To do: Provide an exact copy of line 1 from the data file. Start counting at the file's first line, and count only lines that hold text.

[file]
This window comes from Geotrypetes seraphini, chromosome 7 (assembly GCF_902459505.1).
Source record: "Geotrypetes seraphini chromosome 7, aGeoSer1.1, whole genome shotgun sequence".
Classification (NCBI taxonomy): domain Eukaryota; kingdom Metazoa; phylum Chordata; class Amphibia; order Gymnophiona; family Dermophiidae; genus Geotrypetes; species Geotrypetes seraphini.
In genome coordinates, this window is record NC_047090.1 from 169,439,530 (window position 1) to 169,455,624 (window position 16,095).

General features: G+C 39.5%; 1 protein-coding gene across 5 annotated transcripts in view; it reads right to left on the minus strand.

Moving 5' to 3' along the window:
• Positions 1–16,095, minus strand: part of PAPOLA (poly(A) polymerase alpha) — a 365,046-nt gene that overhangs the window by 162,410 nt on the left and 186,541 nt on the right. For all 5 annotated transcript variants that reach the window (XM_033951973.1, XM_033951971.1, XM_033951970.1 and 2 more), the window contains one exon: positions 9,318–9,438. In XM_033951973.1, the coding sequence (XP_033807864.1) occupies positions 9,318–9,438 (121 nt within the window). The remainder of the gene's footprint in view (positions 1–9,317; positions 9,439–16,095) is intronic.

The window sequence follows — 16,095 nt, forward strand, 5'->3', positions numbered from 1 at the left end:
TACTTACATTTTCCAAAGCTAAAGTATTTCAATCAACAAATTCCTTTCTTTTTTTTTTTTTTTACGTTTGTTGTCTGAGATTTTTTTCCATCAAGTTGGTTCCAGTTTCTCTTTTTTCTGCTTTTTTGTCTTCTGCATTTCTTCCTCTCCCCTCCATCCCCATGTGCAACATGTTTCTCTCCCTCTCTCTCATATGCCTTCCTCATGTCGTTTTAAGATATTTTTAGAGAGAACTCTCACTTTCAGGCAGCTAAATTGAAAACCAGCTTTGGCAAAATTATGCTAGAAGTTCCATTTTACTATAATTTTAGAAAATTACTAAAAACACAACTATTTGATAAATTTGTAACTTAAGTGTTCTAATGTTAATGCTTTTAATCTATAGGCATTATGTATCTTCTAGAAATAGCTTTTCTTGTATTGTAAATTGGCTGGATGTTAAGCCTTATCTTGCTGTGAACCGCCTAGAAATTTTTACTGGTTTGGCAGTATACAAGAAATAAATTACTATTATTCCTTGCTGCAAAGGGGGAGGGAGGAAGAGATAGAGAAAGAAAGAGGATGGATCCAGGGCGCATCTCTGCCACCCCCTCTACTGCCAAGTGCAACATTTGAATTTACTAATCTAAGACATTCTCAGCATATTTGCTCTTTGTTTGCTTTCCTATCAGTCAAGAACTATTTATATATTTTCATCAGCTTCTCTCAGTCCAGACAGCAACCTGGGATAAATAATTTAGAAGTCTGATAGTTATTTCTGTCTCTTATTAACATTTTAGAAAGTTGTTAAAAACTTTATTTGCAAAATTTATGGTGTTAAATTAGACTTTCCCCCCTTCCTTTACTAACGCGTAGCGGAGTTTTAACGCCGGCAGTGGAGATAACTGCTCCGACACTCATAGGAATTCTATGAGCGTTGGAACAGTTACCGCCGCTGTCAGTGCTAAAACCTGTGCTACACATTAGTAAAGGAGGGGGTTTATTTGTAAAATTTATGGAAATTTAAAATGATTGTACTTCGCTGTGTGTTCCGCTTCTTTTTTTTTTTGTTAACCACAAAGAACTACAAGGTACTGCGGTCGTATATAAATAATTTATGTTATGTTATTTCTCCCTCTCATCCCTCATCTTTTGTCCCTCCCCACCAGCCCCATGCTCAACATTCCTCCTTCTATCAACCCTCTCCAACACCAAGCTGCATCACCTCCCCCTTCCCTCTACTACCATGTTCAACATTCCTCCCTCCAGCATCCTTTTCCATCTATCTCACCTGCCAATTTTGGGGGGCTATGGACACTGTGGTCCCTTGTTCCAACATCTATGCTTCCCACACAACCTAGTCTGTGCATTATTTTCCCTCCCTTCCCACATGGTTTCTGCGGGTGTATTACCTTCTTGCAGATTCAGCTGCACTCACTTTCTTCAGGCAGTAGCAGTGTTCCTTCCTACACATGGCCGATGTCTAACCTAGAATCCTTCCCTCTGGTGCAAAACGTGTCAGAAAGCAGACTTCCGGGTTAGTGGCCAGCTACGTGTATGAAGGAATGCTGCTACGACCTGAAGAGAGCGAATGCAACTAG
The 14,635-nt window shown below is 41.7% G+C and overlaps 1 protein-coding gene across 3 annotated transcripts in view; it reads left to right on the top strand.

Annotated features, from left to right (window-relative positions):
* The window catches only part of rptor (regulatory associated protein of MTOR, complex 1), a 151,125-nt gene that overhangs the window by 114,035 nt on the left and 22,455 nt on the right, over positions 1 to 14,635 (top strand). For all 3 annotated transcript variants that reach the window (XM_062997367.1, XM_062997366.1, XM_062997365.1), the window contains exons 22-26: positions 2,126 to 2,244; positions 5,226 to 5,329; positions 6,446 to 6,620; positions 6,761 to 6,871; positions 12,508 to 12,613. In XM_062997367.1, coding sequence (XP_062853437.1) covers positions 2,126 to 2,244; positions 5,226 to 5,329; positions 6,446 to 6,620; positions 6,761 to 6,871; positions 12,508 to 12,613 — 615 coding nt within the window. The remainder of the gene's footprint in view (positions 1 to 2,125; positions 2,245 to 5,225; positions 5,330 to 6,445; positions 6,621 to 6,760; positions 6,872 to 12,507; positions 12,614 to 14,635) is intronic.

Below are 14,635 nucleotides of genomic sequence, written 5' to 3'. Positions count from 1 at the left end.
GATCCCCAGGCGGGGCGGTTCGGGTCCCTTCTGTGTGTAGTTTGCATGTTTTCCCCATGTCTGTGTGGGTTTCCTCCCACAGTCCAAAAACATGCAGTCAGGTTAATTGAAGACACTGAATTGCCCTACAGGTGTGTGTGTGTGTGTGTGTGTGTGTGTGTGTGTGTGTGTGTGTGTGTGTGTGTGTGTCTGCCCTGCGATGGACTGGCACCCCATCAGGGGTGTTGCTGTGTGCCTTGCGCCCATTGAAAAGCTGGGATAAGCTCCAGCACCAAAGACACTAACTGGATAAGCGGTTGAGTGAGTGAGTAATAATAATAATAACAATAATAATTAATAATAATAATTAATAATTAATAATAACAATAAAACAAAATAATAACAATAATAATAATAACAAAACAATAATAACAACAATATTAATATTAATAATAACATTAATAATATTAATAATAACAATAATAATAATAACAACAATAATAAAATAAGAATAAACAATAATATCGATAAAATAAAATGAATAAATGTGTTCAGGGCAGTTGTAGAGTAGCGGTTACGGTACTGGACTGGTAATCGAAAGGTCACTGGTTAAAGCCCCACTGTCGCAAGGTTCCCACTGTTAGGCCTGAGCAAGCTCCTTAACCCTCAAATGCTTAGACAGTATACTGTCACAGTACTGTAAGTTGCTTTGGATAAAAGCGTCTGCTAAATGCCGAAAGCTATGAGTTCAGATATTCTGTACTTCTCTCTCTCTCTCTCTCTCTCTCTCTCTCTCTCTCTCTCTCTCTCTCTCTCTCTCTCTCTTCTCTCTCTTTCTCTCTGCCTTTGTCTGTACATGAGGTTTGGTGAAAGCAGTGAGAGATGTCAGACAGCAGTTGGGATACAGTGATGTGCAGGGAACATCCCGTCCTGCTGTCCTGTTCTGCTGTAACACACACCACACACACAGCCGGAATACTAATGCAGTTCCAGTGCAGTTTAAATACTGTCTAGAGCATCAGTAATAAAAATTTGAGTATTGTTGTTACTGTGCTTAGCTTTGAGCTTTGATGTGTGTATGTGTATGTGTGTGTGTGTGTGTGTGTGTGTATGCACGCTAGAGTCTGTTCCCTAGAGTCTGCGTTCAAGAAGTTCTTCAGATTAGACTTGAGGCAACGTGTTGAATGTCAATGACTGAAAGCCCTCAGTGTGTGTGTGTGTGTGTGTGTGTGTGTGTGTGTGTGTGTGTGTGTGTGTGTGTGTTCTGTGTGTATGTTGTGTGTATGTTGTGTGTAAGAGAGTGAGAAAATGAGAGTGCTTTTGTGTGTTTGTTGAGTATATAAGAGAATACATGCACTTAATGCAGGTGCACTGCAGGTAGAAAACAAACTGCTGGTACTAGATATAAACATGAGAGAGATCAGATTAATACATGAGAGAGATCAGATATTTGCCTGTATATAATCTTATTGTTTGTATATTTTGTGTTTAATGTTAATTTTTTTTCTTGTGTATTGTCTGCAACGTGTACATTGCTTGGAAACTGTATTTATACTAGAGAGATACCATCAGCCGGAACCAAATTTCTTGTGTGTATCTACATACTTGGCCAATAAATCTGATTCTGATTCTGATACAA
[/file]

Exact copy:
This window comes from Geotrypetes seraphini, chromosome 7 (assembly GCF_902459505.1).